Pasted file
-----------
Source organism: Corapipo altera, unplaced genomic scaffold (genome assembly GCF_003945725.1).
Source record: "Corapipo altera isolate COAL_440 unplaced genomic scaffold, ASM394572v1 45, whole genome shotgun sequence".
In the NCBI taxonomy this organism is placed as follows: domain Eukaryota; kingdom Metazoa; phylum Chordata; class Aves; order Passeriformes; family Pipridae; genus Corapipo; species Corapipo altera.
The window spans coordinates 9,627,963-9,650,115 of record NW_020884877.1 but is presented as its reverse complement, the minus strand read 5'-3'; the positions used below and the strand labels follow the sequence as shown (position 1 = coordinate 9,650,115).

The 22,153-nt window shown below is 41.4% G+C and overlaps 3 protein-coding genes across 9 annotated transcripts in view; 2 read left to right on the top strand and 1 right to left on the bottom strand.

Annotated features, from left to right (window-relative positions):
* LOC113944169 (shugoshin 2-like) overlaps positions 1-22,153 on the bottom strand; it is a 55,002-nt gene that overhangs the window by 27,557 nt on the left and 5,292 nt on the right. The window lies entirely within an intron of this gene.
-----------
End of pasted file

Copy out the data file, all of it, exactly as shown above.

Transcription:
Source organism: Corapipo altera, unplaced genomic scaffold (genome assembly GCF_003945725.1).
Source record: "Corapipo altera isolate COAL_440 unplaced genomic scaffold, ASM394572v1 45, whole genome shotgun sequence".
In the NCBI taxonomy this organism is placed as follows: domain Eukaryota; kingdom Metazoa; phylum Chordata; class Aves; order Passeriformes; family Pipridae; genus Corapipo; species Corapipo altera.
The window spans coordinates 9,627,963-9,650,115 of record NW_020884877.1 but is presented as its reverse complement, the minus strand read 5'-3'; the positions used below and the strand labels follow the sequence as shown (position 1 = coordinate 9,650,115).

The 22,153-nt window shown below is 41.4% G+C and overlaps 3 protein-coding genes across 9 annotated transcripts in view; 2 read left to right on the top strand and 1 right to left on the bottom strand.

Annotated features, from left to right (window-relative positions):
* LOC113944169 (shugoshin 2-like) overlaps positions 1-22,153 on the bottom strand; it is a 55,002-nt gene that overhangs the window by 27,557 nt on the left and 5,292 nt on the right. The window lies entirely within an intron of this gene.